An agenda follows, and media are welcome to all activities. UMaine Upward Bound counselor Nathan Larlee is the media contact for the weekend event.

Agenda

Saturday, November 20

  • 11:30 –12        Registration

  • 12 — 1              Lunch (Student Union Marketplace)

  • 1-1:15              Welcoming Announcements — 101 Neville Hall

  • 1:15-1:30         Performance by UM-Farmington students (video) — 101 Neville Hall

  • 1:30-2              Discussion — Introduction to weekend theme– 101 Neville Hall

  • 2-4                   College tour across campus  (leave from Neville Hall) UMaine, Husson, EMCC

  • 4 — 6                Check into lodging and go out to dinner

  • 6-7                   Special Performance — Jennifer Armstrong — 101 Neville Hall

  • 7 — 9                Small group / large group story sharing activity, Field House, Memorial Gym

  • 9                      Open Gym, pool time, pizza party, karaoke, Field house, Memorial Gym

  • 11                    Back to Lodging

Sunday, November 21

  • 7:30-8:30         Breakfast at Governors

  • 8:30-9              Morning meeting (readings by staff), 101 Neville Hall

  • 9-11                 Morning Workshops, 101 Neville Hall

  • 11-11:30          Return and present to whole group

  • 11:30-12:15     Closing Performance — 101 Neville Hall

  • 12:15               Adjourn

Workshops Link Local Food Producers, Retailers and Farmers

Wednesday, November 17th, 2004

Contact: Andrew Files, Dept. of Resource Economics and Policy, 207-581-3108, andrew.files@umit.maine.edu

ORONO–University of Maine researchers will host a series of workshops in December and January on creating networks to improve community marketing of locally grown foods. In eight workshops throughout the state, they will meet with farmers, food producers and retailers to discuss opportunities to make local foods more available to consumers.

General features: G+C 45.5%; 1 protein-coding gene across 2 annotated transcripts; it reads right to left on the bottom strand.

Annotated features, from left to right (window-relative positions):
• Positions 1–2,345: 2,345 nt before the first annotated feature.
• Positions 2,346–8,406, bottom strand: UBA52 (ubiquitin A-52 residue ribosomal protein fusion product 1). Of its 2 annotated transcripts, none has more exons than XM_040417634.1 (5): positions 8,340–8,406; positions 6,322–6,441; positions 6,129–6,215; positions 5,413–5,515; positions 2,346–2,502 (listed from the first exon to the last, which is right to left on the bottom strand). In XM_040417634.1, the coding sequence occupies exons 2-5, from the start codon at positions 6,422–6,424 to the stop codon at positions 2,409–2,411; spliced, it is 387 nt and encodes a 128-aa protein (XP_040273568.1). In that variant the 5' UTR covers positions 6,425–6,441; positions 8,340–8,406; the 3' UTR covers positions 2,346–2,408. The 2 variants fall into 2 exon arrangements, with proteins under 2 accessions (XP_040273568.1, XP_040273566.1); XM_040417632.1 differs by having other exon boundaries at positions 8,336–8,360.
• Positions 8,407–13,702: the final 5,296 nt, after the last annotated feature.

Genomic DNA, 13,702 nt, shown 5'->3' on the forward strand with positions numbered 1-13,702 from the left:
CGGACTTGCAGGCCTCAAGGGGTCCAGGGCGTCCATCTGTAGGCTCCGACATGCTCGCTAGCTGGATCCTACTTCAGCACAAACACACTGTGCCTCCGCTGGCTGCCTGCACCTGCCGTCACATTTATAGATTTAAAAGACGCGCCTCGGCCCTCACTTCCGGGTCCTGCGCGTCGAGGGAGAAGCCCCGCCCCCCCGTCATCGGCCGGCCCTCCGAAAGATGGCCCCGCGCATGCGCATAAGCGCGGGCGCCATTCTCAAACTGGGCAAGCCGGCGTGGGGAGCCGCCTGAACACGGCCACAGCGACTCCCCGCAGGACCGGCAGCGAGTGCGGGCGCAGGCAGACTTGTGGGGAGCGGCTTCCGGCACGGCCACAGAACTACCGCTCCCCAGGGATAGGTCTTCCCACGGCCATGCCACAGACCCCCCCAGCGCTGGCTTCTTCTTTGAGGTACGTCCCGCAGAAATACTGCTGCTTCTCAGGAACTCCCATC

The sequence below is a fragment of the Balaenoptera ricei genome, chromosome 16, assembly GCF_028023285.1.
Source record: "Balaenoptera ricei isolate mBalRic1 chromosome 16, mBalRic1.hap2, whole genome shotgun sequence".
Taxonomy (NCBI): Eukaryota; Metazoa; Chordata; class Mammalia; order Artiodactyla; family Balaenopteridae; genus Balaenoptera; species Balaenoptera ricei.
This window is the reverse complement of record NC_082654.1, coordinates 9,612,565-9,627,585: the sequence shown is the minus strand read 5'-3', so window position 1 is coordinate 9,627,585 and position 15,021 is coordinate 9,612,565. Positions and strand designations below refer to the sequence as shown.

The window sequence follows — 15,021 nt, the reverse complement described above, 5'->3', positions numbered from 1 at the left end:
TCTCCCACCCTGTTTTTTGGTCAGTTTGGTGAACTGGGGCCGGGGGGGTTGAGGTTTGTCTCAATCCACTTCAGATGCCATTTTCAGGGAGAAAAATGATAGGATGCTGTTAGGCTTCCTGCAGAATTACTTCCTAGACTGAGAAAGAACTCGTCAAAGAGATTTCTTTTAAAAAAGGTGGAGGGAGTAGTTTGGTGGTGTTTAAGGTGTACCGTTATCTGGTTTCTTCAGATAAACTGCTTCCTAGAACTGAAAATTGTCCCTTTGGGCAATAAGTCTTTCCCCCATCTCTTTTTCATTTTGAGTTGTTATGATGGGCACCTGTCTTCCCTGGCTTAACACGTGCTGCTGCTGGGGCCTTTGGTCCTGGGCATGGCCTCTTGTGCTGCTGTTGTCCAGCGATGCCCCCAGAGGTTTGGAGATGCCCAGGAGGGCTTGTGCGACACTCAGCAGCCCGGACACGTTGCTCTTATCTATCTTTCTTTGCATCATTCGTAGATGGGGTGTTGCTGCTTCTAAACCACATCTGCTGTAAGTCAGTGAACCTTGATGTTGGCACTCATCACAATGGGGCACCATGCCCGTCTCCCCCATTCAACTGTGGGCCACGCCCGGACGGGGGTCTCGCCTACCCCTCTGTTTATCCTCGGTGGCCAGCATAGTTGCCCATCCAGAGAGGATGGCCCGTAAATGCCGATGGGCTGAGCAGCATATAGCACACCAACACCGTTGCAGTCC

Researchers are working with support from a U.S. Department of Agriculture grant. One of their goals is to identify up to four groups that can benefit from technical assistance through UMaine Cooperative Extension and the Small Business Development Centers of Maine.

Their work proceeds as a state Task Force on Local Agriculture Development continues its efforts to enhance economic development through support for local agriculture.

Farmers, food producers and retailers are welcome to attend the sessions that are free and open to the public. No pre-registration is required. More information is available from Andrew Files, associate scientist in the UMaine Dept. of Resource Economics and Policy, at 207-581-3108.

The date, time and location of the eight workshops are as follows:

  • Thursday, December 2, 2004 — 9:00 a.m. to Noon
    The Blue Bird Ranch Restaurant, Machias

  • Thursday, December 9, 2004 — 9:00 a.m. to Noon
    Caribou Inn and Convention Center, Caribou

  • Tuesday, December 14, 2004 — 9:00 a.m. to Noon
    Buxton Town Office, Buxton

  • Friday, December 17, 2004 — 9:00 a.m. to Noon
    Oxford County UMaine Cooperative Extension Office, Oxford

  • Thursday, January 6, 2005 — 9:00 a.m. to Noon
    Somerset County UMaine Cooperative Extension Office, Skowhegan

  • Friday, January 7, 2005 — 9:00 a.m. to Noon